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Shame at a terrible price

The immortal songstress Ella Fitzgerald once sang of Love for Sale “Who’s prepared to pay the price, for a trip to paradise… If you want the thrill of love, I’ve been through the mill of love. Old love, new love, every love but true love. Love for sale.”

No Prince among the royalty

Today marks an important popular culture milestone. Late in the evening of Jan. 28, 1985, a group of musical artists assembled to record “We Are the World,” a megahit whose proceeds aided famine relief in Africa.

Fizzy history moves a nation

We’ve all heard the phrase, “Necessity is the mother of invention.” While the precise origin of this aphorism is lost to time, this weekend we note an important milestone in technological innovation: the 80th anniversary of the first canned beer.

The Five Year Election Sale

It’s often amazing how one U.S. Supreme Court can change the whole course of American social and political life. There are cases in pursuit of social fairness, the most famous of which is the 1954 decision in Brown v. the Board of Education. Then there are cases of fair process, like Miranda v. Arizona. Then there are cases that serve to protect our right of free speech. It’s difficult to single out a single case as the exemplar of protecting speech, but we know one where oligarchical designs masquerading as a speech interests has been allowed to poison American politics: Citizens United v. the Federal Election Commission.

Verdict uncertain motives unclear

Sixty-five years ago today, disgraced State Department official, Alger Hiss, was convicted of perjury, in what has become one of the most hotly debated cases of the 20th century. Hiss had been the subject of aggressive investigation by the House Un-American Activities Committee, led by an ambitious California representative, Richard Nixon.

Enough humility to be courageous

All we can say is ‘Wow!’ When is the last time you heard an elected official come right out, admit a mistake and then apologize for it? And to boot, this one wasn’t one of those I-got-caught-and-now-I-better-appear-contrite apologies; this was a straight up, acknowledgement of fault and mea culpa.

MLK a clarion for service

As the nation honors the legacy of Dr. Martin Luther King Jr. we should pause to reflect on his ideals and vision for America. We all know King’s work in the cause of civil rights, but his call for committed public service should also be remembered.

Truth or grave consequences

With new revelations on the Central Intelligence Agency’s use of torture in the so-called “war on terror,” it becomes painfully, shamefully clear that bad things have been done in our name. It has always been so. It will likely always be so. If we are not a better nation than depicted in the recent Senate Intelligence Committee report, we need to become one.

Degenerate Art then and now

Almost every day appears to give us a new decadence against which to rail. Some mover within popular culture produces a new spectacle and the critics recoil. It’s probably been this way since the dawn of humankind. It’s certainly not a phenomenon exclusive to the United States.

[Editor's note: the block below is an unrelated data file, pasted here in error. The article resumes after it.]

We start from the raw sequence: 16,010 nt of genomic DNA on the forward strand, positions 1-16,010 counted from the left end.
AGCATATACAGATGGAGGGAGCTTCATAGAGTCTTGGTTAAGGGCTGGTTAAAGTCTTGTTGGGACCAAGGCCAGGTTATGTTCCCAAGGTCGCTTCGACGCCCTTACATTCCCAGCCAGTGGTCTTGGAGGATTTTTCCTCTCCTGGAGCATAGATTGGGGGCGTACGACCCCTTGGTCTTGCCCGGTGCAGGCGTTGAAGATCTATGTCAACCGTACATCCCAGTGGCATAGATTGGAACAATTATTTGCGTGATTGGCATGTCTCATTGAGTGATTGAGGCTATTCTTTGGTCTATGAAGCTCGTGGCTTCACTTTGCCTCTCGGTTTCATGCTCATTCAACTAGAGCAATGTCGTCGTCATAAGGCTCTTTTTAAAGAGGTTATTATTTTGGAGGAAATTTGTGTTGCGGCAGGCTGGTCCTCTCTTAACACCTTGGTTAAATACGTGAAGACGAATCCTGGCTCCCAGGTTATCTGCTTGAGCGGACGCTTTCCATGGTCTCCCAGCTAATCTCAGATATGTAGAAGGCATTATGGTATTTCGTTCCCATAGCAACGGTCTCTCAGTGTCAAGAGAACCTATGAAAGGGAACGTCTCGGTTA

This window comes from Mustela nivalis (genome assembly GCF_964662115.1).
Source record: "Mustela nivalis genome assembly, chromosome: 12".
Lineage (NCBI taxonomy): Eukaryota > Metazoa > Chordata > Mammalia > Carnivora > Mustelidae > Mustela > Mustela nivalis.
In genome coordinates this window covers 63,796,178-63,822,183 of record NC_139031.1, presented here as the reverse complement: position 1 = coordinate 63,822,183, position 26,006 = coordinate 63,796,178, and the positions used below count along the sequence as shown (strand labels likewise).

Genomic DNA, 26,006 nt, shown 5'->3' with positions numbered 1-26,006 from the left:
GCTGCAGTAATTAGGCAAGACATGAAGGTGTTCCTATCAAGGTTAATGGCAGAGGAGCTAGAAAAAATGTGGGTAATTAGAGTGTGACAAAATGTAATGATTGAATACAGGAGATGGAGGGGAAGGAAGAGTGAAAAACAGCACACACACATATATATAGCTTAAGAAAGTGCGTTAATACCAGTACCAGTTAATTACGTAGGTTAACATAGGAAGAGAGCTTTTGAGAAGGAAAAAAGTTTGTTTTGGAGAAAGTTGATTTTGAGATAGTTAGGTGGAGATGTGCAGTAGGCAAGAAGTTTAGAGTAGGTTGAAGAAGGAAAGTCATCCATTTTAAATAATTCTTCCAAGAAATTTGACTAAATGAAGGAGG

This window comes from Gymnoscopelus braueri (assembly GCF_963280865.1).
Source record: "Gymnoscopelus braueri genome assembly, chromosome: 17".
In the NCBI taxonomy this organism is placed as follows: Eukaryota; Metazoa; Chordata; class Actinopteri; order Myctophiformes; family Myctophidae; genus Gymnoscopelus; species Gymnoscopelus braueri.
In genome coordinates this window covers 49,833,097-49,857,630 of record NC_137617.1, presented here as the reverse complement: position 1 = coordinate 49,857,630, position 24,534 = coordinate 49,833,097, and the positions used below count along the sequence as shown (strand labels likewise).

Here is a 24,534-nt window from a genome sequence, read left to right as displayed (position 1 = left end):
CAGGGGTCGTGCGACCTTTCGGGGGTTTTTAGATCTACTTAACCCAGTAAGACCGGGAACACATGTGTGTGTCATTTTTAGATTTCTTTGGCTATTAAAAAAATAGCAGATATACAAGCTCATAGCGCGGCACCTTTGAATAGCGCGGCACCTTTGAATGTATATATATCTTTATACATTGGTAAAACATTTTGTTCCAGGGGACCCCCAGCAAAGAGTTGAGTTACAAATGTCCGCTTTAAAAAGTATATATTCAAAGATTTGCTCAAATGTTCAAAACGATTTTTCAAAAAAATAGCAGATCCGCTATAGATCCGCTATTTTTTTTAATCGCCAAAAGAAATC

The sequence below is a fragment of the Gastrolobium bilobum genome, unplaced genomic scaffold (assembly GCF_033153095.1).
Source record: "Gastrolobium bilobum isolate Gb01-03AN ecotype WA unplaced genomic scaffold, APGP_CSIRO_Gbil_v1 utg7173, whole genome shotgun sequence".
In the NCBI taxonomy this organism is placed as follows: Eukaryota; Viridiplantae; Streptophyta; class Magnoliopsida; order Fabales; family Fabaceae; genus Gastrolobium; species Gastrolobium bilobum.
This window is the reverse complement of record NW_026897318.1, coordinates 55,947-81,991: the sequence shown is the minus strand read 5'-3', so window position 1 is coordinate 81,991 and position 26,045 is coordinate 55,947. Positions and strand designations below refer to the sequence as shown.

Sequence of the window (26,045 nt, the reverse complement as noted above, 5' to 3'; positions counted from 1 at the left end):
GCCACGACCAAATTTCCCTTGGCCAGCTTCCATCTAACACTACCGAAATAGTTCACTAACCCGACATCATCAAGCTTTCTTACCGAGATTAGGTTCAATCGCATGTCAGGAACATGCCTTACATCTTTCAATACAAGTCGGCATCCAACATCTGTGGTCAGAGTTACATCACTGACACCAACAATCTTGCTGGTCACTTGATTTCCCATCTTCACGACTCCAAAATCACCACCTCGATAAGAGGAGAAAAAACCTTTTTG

Waning moderation in all things

Earlier this week, Sen. Mark Pryor made a farewell address to the United States Senate. One can speculate as to why Pryor lost his bid for reelection. Perhaps he was too much of a Democrat; or perhaps not enough; or maybe it was the great influx of outsider campaign donations to his opponent. Certainly, in today’s Arkansas, having a “D” behind one’s name was pretty much all that was necessary to get one unelected. Whatever the reasons, Pryor must now ply his trade elsewhere.

Infamy cycled and condemned

President Ronald Reagan once observed: “History teaches that war begins when governments believe the price of aggression is cheap.” This sentiment is particularly apt this weekend as we observe the 73rd anniversary of the Japanese attack on Pearl Harbor.

Closeted heroes reflect social bias

It was a run for the record books, but like most competitive streaks, this too came to an end. Back in late 2004, contestant Ken Jennings’ string of 74 consecutive wins on the television game show, Jeopardy ground to a halt with one missed question. Of course, by that time, Jennings had amassed $2.5 million in winnings.

Focus, partner, achieve

As World AIDS day approaches, we are reminded that the pace of new infections remains too high, and although treatments have made living with the disease easier, there still is no cure for AIDS or the HIV that causes it.

Great work from a small man

Earlier this week the online giant, Google, commemorated the sesquicentennial of French painter Henri de Toulouse-Lautrec’s birth with a so-called Google Doodle. Such an honor is fitting for an artist who created some of the most iconic and memorable advertising images in history.

Gratitude focused and framed

For what shall we give thanks? The world is full of people whose lot is so sad and wanting that we might give thanks for just not being them. We are thankful not to be homeless. We are thankful not to be hungry. We are thankful not to be alone.